Lighter Skin, More Like Me
In a study published today in the Proceedings of the National Academy of Sciences, researchers found that self-described liberals looked at artificially lightened photographs of President Barack Obama and judged them as more representative of his actual likeness, while self-described conservative students more often chose artificially darkened photos of Obama.Unfortunately, the blog post's link to the actual article isn't working and I can't find it; so tough to tell whether this summary is accurate, or, my question, whether there was any difference in findings for study subjects depending on their own race.
First, researchers showed students a picture of a biracial man. They were told that the person was a candidate for a government job. Some in the group were told that the man supported their views; others weren't. Those who were told that the person supported their views were more likely to judge a lightened version of the person as more representative of the person's actual likeness. Those who were not rated a darkened photograph as more representative. "The more people considered the lighter versions of the candidate as representative of him, the stronger their stated intentions of voting for him."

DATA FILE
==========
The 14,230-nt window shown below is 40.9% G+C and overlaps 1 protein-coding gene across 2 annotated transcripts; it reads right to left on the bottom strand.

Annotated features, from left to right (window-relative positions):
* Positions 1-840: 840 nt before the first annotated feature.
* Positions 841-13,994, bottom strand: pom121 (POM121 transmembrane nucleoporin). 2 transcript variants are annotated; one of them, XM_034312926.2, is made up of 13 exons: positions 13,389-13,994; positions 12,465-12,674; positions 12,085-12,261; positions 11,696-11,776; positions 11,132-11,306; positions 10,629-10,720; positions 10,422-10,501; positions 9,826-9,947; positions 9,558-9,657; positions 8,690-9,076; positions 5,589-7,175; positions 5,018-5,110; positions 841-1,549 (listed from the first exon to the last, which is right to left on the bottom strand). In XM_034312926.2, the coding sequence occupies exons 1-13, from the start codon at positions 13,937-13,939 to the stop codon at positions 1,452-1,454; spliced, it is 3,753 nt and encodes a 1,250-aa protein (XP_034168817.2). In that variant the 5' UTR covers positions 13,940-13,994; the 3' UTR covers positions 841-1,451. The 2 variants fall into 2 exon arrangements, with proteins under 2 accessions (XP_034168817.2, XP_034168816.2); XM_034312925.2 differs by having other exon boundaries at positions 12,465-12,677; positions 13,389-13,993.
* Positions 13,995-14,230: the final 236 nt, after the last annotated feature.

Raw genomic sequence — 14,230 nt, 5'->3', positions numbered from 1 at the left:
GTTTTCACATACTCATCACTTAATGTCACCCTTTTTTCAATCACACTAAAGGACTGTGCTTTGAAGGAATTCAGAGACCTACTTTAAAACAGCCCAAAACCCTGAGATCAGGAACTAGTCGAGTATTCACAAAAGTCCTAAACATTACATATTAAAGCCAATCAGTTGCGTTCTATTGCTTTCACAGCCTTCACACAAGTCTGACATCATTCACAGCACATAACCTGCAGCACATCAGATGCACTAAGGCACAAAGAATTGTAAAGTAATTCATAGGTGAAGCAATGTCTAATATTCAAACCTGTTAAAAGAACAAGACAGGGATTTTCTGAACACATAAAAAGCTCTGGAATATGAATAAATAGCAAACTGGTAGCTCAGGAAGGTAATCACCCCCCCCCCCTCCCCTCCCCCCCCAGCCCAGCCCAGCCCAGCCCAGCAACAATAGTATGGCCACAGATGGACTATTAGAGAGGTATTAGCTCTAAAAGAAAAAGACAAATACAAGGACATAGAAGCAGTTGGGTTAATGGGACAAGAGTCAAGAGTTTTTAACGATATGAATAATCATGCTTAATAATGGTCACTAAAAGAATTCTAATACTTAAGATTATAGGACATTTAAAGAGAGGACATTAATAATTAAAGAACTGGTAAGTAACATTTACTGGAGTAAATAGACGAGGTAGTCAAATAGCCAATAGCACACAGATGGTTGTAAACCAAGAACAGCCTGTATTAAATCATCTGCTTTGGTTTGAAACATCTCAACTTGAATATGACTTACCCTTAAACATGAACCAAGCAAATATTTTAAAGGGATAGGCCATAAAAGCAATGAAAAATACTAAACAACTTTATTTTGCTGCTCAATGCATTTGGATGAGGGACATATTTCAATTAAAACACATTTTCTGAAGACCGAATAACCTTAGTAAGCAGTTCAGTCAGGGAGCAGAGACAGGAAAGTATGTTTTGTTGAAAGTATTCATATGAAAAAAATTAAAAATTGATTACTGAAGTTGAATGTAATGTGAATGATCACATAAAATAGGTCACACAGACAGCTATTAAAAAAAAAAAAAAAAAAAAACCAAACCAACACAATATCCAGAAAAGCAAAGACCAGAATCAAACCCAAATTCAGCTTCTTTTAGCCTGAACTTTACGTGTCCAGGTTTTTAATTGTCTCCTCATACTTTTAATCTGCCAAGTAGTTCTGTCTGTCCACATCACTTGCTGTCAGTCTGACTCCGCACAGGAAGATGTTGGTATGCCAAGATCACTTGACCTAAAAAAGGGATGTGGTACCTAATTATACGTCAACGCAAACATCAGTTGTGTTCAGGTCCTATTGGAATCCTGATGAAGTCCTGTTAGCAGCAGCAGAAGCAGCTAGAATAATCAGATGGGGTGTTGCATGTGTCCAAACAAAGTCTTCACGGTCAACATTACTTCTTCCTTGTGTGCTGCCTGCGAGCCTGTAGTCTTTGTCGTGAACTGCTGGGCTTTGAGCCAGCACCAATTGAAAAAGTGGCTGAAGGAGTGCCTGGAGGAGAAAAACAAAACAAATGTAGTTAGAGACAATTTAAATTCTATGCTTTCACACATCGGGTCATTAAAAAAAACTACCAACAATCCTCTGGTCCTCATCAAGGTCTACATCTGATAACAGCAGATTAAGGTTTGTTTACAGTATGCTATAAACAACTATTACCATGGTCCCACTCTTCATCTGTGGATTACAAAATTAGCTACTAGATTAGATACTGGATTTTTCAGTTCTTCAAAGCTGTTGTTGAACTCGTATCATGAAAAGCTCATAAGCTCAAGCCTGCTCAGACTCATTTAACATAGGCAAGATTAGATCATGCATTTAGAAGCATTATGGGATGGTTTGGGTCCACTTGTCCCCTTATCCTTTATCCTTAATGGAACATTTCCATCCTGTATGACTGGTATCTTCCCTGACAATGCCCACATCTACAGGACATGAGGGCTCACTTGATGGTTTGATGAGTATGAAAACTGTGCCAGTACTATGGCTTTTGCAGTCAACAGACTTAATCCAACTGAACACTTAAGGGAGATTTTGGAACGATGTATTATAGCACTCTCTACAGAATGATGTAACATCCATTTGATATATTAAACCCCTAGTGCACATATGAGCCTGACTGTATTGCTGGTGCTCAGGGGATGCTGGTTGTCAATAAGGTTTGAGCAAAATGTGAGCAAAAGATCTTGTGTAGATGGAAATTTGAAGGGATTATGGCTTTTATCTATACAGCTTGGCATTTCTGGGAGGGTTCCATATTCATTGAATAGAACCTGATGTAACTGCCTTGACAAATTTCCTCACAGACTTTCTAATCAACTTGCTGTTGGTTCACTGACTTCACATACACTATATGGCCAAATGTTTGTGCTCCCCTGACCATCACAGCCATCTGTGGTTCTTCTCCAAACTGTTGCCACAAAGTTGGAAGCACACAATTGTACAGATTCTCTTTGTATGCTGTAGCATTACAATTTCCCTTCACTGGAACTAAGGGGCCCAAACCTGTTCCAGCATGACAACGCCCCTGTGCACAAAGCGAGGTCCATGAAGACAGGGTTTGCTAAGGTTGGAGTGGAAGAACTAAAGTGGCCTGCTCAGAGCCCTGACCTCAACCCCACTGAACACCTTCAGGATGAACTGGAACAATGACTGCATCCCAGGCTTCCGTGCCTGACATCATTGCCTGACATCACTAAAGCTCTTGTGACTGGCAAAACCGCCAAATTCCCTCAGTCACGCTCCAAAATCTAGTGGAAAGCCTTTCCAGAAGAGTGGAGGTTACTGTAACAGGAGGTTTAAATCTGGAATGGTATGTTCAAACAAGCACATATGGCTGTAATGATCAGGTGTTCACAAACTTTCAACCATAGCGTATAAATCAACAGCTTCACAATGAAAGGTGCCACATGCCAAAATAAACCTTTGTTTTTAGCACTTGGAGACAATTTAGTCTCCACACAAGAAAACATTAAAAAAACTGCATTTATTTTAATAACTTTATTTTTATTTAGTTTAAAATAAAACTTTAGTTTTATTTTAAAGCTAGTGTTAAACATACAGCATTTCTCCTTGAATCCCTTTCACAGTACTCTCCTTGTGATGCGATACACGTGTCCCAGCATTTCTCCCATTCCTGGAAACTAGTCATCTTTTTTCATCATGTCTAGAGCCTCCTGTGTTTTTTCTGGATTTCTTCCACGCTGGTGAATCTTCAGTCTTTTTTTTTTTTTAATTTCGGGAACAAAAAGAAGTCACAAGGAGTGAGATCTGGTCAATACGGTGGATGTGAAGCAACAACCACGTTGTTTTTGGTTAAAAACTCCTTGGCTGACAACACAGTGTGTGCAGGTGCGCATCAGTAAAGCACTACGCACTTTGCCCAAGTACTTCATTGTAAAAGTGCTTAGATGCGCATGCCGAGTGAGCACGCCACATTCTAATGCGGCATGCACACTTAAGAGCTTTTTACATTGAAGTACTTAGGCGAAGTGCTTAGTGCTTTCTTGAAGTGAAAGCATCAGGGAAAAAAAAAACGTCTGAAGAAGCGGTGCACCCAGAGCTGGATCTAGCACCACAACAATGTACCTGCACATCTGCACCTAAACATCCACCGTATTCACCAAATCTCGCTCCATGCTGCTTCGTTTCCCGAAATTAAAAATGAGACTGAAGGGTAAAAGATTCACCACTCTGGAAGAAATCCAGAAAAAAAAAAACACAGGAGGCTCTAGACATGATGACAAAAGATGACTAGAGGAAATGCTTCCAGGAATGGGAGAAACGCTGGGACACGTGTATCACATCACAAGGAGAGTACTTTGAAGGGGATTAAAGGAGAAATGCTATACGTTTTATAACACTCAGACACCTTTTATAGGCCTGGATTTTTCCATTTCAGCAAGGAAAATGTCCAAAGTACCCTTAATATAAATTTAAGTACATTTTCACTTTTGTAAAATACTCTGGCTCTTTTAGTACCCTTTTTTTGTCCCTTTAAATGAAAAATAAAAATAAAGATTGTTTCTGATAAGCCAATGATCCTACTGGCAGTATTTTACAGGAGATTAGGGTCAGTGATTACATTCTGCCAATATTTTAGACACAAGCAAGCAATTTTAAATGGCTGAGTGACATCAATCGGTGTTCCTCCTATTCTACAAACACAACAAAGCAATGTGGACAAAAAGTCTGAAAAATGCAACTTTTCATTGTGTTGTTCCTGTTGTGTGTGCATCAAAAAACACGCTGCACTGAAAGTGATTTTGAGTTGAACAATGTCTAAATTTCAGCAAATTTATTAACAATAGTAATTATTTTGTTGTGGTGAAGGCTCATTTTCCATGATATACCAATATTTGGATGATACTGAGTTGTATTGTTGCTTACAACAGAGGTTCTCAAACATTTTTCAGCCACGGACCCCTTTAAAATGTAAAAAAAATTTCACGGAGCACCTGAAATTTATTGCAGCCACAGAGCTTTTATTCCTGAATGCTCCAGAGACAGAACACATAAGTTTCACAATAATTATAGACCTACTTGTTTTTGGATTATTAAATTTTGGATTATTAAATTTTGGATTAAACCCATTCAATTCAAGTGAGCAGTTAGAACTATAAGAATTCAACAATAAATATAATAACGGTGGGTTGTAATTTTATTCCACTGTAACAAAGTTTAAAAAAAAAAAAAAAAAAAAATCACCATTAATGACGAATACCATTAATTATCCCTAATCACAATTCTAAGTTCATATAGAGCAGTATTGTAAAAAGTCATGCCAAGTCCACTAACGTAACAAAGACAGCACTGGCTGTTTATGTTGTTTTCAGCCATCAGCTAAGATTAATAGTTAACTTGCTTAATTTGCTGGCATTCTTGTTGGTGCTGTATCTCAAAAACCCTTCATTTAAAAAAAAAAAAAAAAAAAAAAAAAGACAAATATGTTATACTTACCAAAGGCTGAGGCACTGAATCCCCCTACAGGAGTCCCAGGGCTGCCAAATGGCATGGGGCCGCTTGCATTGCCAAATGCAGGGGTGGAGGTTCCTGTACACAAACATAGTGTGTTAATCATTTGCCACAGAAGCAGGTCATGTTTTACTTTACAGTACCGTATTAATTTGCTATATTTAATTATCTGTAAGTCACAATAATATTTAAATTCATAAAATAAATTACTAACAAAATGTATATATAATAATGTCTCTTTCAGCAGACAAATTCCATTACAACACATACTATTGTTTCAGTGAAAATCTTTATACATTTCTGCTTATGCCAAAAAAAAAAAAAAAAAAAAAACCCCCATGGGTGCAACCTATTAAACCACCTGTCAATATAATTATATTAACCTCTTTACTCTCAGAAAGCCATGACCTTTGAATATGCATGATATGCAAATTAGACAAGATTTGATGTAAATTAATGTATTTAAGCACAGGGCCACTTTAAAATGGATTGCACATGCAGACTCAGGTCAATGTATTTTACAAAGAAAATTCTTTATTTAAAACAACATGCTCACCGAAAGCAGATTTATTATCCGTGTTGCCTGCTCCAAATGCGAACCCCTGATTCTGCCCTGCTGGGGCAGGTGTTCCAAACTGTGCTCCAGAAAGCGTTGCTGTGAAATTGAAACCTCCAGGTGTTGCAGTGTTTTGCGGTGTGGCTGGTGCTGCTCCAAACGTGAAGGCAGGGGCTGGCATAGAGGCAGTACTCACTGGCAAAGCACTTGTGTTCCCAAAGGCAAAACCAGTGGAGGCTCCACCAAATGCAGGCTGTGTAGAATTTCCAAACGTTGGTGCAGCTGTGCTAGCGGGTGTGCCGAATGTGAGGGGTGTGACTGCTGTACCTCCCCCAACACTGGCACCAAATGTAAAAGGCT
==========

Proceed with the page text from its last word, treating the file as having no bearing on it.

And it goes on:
The findings held for a candidate that all the participants knew about -- Barack Obama.... The more "people considered the lighter skin tone as representative of a candidate who shared their own ideology, the stronger their stated intentions of voting for that candidate." A third part of the study theorized that people with ingrained racial prejudice would see Obama and vote against automatically, and that the correlation was simply a matter of prejudice. Controlling for overt racial attitudes, however, the difference persisted.
The basic conclusion: the more you like a candidate, the more likely you are to "lighten" a photograph of him or her. The less likely you like a candidate, the more likely you are to "darken a photograph."